Right now, seek there is literally nothing in the world that can contain my joy and happiness. I just had, to say the least, a great moment at the Pfister.
Today I itched my thirteen-year-old boy scratch at the Pfister. And no, I didn’t finally get up the nerve to ask Jenny to the school dance. Instead, I took some time out of my day to play a video game.
Smiles all around, shall we? It’s a good day when a grown man in suit and tie plays a video game. Somehow the world wins.
For the past day I have been peering into Rouge at the Pfister to stare in awe at a glorious arrangement of tables and chairs and general flim flam finery that has been magically pulled together to serve as Fiserv’s Championship Experience Hospitality Suite. This suite experience is being offered for Fiserv’s friends who are here in Milwaukee to attend the PGA Championship at Whistling Straits.
The room is lush. There are sofas. There are snacks. There are television screens showing moving images of men and women in pastel colored golf attire. But that all pales in comparison to the real hammer drop of entertainment and joy that is available for Fiserv’s guests.
There is Golden Tee.
There in the middle of one of the most elegant rooms ever was sweet, ambulance sweet, Golden Tee, the top arcade choice of bad golfers and mildly competent video gamers worldwide. I got all weepy when I saw it glowing at me like a beacon of amusement.
Golden Tee combines two things that I have been doing since my teenage years–playing golf and trying to master video games. In that time, I have achieved absolutely the same level of dexterity and accomplishment on these competitive diversions. I’m unbelievably terrible at both of them.
I sauntered into Rouge before guests were arriving to ask one of the friendly Fiserv event attendants about the Golden Tee game. I had to know, “Have there been some fierce Golden Tee matches going on?”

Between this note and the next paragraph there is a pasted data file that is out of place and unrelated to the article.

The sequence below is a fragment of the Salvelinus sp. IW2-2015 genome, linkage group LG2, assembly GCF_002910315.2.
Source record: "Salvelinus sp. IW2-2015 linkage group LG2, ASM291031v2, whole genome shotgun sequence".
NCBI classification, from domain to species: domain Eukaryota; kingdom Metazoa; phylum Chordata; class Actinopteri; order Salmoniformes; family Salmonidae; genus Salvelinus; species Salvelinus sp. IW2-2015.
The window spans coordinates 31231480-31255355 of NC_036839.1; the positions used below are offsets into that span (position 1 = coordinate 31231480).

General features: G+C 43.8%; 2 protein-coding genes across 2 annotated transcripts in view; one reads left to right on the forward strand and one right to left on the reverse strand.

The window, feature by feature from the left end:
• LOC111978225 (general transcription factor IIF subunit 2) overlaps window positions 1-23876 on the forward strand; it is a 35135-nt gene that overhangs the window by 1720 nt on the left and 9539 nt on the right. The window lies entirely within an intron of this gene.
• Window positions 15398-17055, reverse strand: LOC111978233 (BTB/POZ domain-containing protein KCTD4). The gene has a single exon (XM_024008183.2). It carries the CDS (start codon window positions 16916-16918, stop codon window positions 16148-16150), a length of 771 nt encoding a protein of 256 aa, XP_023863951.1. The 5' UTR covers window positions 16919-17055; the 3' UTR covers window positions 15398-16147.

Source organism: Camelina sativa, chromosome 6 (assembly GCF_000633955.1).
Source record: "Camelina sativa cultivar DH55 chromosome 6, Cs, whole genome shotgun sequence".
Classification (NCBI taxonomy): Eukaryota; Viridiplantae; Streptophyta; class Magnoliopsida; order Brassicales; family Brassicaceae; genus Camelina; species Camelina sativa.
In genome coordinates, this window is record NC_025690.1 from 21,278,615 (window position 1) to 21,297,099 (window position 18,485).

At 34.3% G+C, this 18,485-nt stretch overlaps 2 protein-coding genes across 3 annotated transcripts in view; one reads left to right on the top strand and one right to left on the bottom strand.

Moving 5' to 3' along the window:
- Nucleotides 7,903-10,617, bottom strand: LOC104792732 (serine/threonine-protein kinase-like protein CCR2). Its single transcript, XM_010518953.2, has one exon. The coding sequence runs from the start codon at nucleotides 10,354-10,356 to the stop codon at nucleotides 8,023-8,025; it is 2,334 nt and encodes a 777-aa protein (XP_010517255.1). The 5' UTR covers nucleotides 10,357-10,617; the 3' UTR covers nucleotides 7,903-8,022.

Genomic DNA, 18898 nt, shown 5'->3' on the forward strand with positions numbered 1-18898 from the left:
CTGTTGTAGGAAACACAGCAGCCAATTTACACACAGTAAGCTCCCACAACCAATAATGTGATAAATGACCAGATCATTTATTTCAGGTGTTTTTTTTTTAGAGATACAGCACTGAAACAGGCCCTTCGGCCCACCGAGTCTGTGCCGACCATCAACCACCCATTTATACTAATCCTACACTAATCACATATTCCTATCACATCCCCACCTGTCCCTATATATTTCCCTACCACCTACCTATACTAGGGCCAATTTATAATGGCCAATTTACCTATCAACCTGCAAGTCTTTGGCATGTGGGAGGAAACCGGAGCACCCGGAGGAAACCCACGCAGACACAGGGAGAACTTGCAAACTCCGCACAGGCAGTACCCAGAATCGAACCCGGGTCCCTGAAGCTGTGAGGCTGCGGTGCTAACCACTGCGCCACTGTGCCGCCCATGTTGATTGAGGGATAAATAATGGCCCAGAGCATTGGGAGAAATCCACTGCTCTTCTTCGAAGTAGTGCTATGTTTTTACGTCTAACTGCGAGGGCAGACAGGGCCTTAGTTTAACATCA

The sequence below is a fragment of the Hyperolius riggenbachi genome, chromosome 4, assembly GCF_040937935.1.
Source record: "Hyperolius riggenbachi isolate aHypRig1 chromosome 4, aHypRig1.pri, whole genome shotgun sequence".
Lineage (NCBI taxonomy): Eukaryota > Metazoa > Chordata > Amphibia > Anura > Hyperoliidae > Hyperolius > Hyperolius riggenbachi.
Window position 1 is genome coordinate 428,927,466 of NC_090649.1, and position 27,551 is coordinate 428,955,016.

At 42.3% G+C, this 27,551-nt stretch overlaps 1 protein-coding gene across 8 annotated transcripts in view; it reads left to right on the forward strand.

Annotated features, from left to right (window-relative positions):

The answer I got surprised me.
“Well, actually, I don’t think I’ve seen more than a handful of folks play yet. But we’re here until Monday.”
It was one of those lightning strike moments for me. The game had been lightly played. There was no line of waiting gamers. Because of Fiserv’s generosity, you didn’t even need a quarter to play. It was a magic moment.
“Can I play?” I asked the warm hearted Fiserv attendant.
She looked at me with a sweet smile. “Sure, it’s okay with me.”
Little did she know but she had just cleared the path for me to make one of my all time dreams come true.
I was going to get on the leaderboard of a video game once and for all.
I squared up my stance in front of the Golden Tee console. Feet shoulder width apart, a little bend in the knees…you know, just like the pros do it. I hit the START button and the machine came to life with a greeting from the friendliest of sportscasters ever, the incomparable Pat Summerall. I said a little silent prayer to the late great Summerrall who died in 2013, but also squealed a little realizing that this was a classic Golden Tee, no hackneyed imitator.
Golden Tee takes a certain level of hand eye coordination and mechanical agility. I have so little of any of those skills that I actually had to look up those words to understand what they mean when I wrote that last sentence. I lined up my first shot, spun the track ball controlling Player One’s swing and let ‘er rip.
A thirty-yard drive dribbled forward onto the screen. I had to face the facts. In pixels and in life, I’ll never be a long ball kind of guy.
Undeterred by a middling start, I continued to push that little white ball down the virtual fairway. I impressed myself that I was able to make actual divots on the game screen and prompt Pat Summerrall to shout out voiced over warnings like, “Look out! Watch your head!”
After making my way through two holes, a flashing screen suddenly appeared pushing out the image of a greenery and a golf man in comfortable slacks and short sleeves.
There it was. And it had only taken me 23 strokes to get there.
My 11 strokes on the first hole and my 12 strokes on the second hole were good enough to offer me an onscreen prompt to type in my initials so the whole world could know that one JTW was a winner. There are big moments in a man’s life…marriage, birth of his child, the day you just give up and shave the few remaining hairs off of the top of your mostly bald head—but adding your name to the leaderboard of one of the greatest low-tech video games of all time is, without a doubt, a moment of true of true victory.
Fiserv’s guests started to arrive just as I finished adding my initials to the history of video gaming, and I quietly stepped away from the machine. I’m not one to show off, and I really didn’t want to intimidate anyone else who had an eye on the Golden Tee. I walked away from Golden Tee with a new notch in my belt and a belly full of pride. I can only imagine that the folks watching me swagger out of Rouge were thinking to themselves, “That guy’s arms must be really sore from taking all those shots, but boy does he look like a winner.”